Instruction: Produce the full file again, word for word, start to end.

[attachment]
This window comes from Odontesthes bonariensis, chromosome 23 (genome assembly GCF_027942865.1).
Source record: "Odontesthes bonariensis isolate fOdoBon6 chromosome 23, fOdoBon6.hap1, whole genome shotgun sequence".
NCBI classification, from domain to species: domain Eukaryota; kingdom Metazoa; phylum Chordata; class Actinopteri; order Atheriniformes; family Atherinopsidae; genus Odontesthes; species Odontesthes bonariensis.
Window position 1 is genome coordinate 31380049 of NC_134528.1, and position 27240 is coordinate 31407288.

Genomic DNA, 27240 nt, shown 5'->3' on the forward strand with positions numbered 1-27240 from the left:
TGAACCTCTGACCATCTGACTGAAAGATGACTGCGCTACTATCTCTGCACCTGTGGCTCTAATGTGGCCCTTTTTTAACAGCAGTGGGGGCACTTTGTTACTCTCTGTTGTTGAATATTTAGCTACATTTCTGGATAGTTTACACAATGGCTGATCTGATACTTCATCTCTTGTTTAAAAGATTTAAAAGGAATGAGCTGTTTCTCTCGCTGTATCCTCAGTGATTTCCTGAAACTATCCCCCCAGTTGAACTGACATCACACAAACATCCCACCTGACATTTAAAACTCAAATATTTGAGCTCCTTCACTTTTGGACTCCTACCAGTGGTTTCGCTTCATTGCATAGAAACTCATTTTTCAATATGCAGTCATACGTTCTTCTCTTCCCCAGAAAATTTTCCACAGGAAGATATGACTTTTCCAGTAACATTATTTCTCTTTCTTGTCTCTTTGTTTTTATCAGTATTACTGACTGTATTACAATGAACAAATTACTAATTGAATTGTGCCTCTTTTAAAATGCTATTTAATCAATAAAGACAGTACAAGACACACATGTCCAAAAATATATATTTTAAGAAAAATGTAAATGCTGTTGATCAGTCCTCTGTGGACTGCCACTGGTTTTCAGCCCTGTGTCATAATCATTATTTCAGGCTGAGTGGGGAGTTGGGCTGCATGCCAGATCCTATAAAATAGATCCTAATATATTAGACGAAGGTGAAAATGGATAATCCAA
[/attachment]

This window comes from Odontesthes bonariensis, chromosome 23 (genome assembly GCF_027942865.1).
Source record: "Odontesthes bonariensis isolate fOdoBon6 chromosome 23, fOdoBon6.hap1, whole genome shotgun sequence".
NCBI classification, from domain to species: domain Eukaryota; kingdom Metazoa; phylum Chordata; class Actinopteri; order Atheriniformes; family Atherinopsidae; genus Odontesthes; species Odontesthes bonariensis.
Window position 1 is genome coordinate 31380049 of NC_134528.1, and position 27240 is coordinate 31407288.

Genomic DNA, 27240 nt, shown 5'->3' on the forward strand with positions numbered 1-27240 from the left:
TGAACCTCTGACCATCTGACTGAAAGATGACTGCGCTACTATCTCTGCACCTGTGGCTCTAATGTGGCCCTTTTTTAACAGCAGTGGGGGCACTTTGTTACTCTCTGTTGTTGAATATTTAGCTACATTTCTGGATAGTTTACACAATGGCTGATCTGATACTTCATCTCTTGTTTAAAAGATTTAAAAGGAATGAGCTGTTTCTCTCGCTGTATCCTCAGTGATTTCCTGAAACTATCCCCCCAGTTGAACTGACATCACACAAACATCCCACCTGACATTTAAAACTCAAATATTTGAGCTCCTTCACTTTTGGACTCCTACCAGTGGTTTCGCTTCATTGCATAGAAACTCATTTTTCAATATGCAGTCATACGTTCTTCTCTTCCCCAGAAAATTTTCCACAGGAAGATATGACTTTTCCAGTAACATTATTTCTCTTTCTTGTCTCTTTGTTTTTATCAGTATTACTGACTGTATTACAATGAACAAATTACTAATTGAATTGTGCCTCTTTTAAAATGCTATTTAATCAATAAAGACAGTACAAGACACACATGTCCAAAAATATATATTTTAAGAAAAATGTAAATGCTGTTGATCAGTCCTCTGTGGACTGCCACTGGTTTTCAGCCCTGTGTCATAATCATTATTTCAGGCTGAGTGGGGAGTTGGGCTGCATGCCAGATCCTATAAAATAGATCCTAATATATTAGACGAAGGTGAAAATGGATAATCCAA